Rick Perlstein on leaving Iraq


posted to www.marxmail.org on January 14, 2004


This week's Village Voice has a disappointing article by Rick Perlstein titled "Last Copter Out of Baghdad" (http://www.villagevoice.com/issues/0402/perlstein.php). Rick is the author of the much-acclaimed "Before the Storm" that argues that the Goldwaterite movement of the 1960s was ultimately more important than the radical movement. Rick interviewed both me and Henwood, who was a rightist in his freshman year at Yale. I was in the Young Americans for Freedom in 1960, mainly out of a desire to scandalize liberals, a consistent aspect of my political profile.


Rick believes that Bush is ready to wash his hands of the Iraqi mess out of a desire to secure a second term, in the same fashion that Nixon decided to pull out of Vietnam. He writes:


Secretly, and behind the back of the South Vietnamese government, Nixon's emissary, Henry Kissinger, negotiated a face-saving exit with the enemy, one that let the enemy keep troops in South Vietnam—guaranteeing South Vietnamese collapse. Publicly we proclaimed the fiction that our allies were strong enough to get along without us. Actually, Nixon and Kissinger knew they could only hold on long enough for the American people to forget about them. On October 26, 1972, Henry Kissinger announced that negotiations had succeeded, that "peace is at hand." On November 7, Richard Nixon won his 49 states against the Democrat, George McGovern. A weary nation had proved perfectly willing to acquiesce in a political swindle. Nixon had moved the goalpost to the 50-yard line, then awarded himself a touchdown.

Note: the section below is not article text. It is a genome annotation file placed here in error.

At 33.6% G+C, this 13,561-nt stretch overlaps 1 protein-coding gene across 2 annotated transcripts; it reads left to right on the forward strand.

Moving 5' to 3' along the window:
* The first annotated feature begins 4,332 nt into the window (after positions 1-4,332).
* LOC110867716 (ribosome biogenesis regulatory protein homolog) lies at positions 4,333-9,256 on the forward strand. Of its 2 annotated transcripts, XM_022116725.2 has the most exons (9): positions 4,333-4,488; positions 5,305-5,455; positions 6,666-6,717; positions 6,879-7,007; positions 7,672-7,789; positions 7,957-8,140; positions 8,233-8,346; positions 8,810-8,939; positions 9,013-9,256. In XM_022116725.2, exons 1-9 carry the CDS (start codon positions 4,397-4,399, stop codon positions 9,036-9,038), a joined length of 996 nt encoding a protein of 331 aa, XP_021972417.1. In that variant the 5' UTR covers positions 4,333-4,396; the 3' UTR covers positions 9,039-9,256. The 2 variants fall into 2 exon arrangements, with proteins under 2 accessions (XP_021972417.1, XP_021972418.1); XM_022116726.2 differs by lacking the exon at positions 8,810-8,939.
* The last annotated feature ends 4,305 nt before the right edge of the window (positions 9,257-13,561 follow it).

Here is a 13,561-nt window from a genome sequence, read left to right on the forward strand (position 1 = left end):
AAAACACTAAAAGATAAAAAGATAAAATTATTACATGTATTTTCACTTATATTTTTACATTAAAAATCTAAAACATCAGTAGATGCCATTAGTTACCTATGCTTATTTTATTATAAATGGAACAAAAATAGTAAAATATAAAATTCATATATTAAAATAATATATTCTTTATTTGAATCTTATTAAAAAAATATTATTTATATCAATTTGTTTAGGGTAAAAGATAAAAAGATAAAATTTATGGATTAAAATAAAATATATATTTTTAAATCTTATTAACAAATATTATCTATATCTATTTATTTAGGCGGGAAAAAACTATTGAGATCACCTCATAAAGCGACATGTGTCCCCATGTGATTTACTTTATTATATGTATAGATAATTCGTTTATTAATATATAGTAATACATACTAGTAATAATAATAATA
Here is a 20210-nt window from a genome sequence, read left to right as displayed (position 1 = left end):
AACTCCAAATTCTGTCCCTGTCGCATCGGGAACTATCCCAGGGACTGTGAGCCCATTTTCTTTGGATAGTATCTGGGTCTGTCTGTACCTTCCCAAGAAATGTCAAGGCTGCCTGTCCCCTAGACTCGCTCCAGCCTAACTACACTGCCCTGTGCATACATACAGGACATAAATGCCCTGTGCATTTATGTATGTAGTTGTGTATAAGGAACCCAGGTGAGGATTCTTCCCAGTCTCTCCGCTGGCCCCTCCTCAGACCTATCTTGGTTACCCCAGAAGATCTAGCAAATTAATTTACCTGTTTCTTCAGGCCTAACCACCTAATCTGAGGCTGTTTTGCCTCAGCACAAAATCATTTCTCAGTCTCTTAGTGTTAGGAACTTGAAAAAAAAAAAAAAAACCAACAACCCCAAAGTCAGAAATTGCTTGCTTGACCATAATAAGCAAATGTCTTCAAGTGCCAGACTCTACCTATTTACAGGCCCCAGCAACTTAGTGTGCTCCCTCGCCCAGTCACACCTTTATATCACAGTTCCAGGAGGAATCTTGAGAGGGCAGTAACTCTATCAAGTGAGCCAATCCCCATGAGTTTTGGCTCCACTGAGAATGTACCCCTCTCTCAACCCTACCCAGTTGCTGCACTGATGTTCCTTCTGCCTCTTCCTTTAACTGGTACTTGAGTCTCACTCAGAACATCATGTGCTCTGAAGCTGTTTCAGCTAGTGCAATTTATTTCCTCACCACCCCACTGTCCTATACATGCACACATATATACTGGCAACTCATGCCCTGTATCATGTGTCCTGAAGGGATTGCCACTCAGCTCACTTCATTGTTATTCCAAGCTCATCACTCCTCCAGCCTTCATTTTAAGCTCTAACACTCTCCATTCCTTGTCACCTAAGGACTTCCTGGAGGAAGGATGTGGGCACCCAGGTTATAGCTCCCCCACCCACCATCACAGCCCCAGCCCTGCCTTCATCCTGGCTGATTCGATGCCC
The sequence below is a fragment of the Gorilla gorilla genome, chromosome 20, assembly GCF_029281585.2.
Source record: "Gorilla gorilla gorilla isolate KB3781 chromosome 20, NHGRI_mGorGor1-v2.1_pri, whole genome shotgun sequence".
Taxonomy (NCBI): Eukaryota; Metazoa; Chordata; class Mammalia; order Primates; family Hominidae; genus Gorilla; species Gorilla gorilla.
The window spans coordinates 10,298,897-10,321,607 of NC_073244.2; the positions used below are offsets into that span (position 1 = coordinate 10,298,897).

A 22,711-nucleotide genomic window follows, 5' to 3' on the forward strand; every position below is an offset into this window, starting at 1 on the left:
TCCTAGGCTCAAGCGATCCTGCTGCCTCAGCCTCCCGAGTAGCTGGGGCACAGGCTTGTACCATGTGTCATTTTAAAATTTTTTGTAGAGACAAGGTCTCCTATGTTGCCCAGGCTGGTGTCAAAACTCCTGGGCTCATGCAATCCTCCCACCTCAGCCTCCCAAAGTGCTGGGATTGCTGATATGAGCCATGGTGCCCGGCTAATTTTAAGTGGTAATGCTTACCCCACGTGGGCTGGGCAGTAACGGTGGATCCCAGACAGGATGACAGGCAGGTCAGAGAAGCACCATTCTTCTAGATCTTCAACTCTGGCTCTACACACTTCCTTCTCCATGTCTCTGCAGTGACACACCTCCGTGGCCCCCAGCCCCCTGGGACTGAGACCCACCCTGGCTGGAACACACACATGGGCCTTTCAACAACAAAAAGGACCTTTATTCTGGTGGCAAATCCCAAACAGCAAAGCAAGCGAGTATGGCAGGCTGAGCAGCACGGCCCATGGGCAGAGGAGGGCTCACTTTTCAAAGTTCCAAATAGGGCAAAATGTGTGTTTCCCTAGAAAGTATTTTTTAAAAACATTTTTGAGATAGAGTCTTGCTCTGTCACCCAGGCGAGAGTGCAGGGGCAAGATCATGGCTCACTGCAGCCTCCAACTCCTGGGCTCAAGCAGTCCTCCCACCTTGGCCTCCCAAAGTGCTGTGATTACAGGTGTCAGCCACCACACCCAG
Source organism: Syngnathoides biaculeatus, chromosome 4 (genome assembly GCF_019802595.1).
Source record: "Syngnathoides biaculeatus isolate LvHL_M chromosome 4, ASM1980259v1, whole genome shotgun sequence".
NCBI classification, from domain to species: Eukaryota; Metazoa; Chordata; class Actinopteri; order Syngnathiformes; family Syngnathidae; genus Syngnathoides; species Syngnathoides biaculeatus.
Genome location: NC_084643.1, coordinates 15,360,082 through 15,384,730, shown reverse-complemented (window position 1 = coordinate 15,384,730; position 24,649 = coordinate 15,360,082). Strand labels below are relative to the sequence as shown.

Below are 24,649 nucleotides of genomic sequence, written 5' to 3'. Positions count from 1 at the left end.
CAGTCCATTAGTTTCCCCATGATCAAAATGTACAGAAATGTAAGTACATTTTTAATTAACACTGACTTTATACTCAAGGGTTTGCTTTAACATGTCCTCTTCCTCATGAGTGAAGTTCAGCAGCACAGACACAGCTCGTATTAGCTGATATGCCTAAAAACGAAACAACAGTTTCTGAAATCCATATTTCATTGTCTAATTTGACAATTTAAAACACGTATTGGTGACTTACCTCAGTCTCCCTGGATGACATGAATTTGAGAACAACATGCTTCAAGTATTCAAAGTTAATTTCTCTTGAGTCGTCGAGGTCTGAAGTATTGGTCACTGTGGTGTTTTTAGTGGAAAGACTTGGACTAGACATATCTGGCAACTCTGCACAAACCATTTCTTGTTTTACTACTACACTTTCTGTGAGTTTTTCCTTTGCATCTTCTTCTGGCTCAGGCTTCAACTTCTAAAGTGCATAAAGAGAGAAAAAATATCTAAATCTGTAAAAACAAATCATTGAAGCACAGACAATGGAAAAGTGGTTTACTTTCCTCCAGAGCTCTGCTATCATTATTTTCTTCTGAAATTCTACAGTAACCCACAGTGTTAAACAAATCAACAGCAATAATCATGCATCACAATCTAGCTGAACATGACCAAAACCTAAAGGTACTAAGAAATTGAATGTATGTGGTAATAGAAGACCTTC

Because, according to Rick, the war is going so badly in Iraq, Bush has no recourse but to pull off a Nixonian maneuever. Considering the fact that Bush and all of his underlings (as well as David Letterman) wear American flag pins, you can understand how such a connection might be made. But pulling out might not be such a good thing, no matter if it satisfies the antiwar movement's demand to bring the troops home.